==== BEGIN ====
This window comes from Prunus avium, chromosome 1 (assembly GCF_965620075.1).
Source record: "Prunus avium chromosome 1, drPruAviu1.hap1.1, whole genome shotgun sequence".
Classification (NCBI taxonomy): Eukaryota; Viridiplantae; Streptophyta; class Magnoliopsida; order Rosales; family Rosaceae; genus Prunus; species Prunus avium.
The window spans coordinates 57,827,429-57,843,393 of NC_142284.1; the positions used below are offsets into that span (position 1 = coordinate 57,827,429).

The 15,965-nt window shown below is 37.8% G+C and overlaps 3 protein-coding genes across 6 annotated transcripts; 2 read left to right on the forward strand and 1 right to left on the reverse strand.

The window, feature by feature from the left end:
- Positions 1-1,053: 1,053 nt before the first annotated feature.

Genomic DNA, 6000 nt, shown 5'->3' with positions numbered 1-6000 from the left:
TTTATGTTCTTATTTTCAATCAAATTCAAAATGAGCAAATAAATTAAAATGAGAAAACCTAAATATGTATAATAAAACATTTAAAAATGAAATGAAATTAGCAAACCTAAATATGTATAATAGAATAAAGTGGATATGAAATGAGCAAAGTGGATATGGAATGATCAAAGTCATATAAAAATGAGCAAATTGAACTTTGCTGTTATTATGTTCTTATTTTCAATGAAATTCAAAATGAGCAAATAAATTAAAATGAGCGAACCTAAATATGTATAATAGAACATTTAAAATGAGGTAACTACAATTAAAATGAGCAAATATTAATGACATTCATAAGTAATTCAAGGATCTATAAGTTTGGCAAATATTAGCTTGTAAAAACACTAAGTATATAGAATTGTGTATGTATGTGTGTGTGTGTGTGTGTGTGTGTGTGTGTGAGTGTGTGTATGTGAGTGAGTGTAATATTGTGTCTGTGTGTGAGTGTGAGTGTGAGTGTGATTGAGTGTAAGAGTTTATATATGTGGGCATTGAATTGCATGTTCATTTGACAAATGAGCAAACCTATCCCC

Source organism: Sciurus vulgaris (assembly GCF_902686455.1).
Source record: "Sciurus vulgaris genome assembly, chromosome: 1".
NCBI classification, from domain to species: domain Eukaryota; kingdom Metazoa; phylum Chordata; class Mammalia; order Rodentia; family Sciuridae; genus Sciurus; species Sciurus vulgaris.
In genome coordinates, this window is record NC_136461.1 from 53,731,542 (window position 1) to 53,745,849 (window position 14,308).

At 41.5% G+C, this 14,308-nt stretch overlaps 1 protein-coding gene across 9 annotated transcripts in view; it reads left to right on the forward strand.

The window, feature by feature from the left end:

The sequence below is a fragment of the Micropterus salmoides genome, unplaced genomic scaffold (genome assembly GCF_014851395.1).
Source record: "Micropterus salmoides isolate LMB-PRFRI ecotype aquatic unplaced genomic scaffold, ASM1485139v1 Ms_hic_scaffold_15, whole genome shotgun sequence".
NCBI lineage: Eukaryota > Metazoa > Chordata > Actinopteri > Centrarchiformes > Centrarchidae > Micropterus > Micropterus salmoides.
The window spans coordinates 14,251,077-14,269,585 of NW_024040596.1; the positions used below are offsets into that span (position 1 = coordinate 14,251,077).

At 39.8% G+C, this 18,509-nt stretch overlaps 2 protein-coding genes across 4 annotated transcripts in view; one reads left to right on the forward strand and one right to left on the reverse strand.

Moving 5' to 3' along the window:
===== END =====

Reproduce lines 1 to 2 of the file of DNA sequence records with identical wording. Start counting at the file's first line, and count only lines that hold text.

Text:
This window comes from Prunus avium, chromosome 1 (assembly GCF_965620075.1).
Source record: "Prunus avium chromosome 1, drPruAviu1.hap1.1, whole genome shotgun sequence".